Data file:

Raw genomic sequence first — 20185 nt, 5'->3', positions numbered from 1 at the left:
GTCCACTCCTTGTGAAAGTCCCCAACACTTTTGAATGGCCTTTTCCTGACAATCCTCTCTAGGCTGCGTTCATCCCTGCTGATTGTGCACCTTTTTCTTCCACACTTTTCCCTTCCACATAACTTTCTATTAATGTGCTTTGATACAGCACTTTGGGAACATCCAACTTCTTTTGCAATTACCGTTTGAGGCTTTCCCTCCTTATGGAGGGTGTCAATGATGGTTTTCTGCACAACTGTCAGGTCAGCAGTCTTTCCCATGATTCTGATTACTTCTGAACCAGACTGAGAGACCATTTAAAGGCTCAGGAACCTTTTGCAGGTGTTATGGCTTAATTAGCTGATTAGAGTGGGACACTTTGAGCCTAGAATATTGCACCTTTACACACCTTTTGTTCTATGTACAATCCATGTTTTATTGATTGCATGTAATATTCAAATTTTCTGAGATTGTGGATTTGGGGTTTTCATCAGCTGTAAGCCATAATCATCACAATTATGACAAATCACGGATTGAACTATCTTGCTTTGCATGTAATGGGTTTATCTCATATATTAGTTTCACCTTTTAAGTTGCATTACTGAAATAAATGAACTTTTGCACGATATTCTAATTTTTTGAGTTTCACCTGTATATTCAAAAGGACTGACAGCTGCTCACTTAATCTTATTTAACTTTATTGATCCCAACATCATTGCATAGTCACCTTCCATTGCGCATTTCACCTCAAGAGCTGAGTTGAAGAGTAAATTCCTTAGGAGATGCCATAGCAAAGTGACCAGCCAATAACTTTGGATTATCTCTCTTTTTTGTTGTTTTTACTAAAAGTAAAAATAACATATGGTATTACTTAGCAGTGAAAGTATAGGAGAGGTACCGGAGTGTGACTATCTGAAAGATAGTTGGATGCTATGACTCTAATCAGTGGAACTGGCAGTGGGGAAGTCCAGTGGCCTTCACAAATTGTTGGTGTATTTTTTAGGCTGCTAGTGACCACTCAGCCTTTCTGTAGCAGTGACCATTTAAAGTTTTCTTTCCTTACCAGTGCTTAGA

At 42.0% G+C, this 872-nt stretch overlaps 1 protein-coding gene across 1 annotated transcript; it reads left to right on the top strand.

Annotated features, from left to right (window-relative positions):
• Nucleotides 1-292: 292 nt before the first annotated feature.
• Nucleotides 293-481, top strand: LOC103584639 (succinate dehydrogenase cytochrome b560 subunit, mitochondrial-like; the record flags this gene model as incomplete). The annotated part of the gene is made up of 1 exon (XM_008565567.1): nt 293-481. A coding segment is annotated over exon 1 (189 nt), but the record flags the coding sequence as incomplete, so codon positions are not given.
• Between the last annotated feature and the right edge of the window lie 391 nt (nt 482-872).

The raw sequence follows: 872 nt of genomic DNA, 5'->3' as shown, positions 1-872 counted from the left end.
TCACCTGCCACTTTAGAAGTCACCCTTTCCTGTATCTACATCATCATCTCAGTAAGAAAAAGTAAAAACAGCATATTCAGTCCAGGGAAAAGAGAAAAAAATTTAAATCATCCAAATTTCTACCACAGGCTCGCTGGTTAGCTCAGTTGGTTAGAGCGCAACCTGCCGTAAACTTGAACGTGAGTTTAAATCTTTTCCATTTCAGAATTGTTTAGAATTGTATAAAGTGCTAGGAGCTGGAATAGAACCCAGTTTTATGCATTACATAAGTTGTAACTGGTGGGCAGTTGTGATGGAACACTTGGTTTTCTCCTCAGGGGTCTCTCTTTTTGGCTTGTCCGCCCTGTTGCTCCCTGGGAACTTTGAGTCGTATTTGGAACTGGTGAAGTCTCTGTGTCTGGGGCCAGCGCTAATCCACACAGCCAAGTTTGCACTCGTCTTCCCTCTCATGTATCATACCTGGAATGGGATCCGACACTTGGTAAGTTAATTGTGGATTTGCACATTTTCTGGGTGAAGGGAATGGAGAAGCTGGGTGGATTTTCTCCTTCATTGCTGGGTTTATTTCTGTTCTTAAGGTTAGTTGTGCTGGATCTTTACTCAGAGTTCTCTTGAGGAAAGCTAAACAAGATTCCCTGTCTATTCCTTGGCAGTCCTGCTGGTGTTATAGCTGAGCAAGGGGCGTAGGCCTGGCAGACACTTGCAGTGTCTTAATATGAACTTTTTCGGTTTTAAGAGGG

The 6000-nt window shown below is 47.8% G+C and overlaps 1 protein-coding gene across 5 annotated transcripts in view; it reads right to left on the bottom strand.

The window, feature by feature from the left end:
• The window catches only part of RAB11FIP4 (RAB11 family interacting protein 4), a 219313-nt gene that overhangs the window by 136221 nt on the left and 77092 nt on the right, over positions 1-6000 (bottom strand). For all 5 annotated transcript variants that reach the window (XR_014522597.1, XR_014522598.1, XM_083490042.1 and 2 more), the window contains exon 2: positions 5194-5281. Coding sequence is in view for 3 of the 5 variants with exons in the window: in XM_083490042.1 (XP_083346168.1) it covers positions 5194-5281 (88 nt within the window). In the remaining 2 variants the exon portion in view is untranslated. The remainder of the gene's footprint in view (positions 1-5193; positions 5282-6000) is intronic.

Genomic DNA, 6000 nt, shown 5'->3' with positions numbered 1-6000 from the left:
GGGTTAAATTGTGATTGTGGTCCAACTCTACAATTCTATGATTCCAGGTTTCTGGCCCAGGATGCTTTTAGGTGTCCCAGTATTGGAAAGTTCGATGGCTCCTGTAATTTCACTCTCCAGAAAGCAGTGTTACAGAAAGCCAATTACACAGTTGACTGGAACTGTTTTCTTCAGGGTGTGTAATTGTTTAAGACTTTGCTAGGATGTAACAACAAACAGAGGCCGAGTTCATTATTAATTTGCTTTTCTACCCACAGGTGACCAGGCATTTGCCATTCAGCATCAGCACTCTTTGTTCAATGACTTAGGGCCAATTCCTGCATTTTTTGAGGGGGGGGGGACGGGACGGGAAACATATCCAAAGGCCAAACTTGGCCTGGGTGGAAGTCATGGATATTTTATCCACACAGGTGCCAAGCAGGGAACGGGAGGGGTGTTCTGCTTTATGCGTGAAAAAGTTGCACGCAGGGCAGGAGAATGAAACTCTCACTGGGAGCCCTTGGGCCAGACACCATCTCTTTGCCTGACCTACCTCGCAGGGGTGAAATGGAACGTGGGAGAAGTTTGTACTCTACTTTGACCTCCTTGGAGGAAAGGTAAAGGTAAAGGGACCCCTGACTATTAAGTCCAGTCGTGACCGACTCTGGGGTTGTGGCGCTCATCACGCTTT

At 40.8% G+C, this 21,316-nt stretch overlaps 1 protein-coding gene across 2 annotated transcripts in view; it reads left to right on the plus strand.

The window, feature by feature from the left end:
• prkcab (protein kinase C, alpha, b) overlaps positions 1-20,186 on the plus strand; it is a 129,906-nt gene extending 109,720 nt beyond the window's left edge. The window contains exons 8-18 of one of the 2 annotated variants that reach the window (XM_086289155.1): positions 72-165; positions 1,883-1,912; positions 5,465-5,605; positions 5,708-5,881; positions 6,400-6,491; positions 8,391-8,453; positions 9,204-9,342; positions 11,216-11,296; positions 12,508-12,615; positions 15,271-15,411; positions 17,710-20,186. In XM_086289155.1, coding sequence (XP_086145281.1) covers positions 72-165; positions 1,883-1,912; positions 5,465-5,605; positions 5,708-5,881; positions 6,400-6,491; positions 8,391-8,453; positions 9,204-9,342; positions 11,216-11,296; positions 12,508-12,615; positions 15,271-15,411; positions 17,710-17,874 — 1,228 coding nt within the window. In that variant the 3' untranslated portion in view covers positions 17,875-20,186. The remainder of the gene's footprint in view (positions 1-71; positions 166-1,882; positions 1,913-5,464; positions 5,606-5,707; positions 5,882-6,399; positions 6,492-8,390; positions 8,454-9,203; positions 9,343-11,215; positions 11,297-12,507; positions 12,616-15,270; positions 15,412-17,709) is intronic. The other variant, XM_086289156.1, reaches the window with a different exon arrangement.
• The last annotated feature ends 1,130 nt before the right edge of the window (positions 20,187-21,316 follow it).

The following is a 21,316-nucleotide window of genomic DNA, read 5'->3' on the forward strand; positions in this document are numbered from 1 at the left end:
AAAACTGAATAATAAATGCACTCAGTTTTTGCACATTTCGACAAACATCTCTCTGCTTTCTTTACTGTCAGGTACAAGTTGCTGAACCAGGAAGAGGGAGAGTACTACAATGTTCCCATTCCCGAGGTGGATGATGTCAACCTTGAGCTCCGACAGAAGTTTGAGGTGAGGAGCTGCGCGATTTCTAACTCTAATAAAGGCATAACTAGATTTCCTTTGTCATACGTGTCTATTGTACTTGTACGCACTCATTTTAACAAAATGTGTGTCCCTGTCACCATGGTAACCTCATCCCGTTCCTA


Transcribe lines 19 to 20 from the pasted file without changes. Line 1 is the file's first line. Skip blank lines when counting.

The following is a 21,316-nucleotide window of genomic DNA, read 5'->3' on the forward strand; positions in this document are numbered from 1 at the left end:
AAAACTGAATAATAAATGCACTCAGTTTTTGCACATTTCGACAAACATCTCTCTGCTTTCTTTACTGTCAGGTACAAGTTGCTGAACCAGGAAGAGGGAGAGTACTACAATGTTCCCATTCCCGAGGTGGATGATGTCAACCTTGAGCTCCGACAGAAGTTTGAGGTGAGGAGCTGCGCGATTTCTAACTCTAATAAAGGCATAACTAGATTTCCTTTGTCATACGTGTCTATTGTACTTGTACGCACTCATTTTAACAAAATGTGTGTCCCTGTCACCATGGTAACCTCATCCCGTTCCTA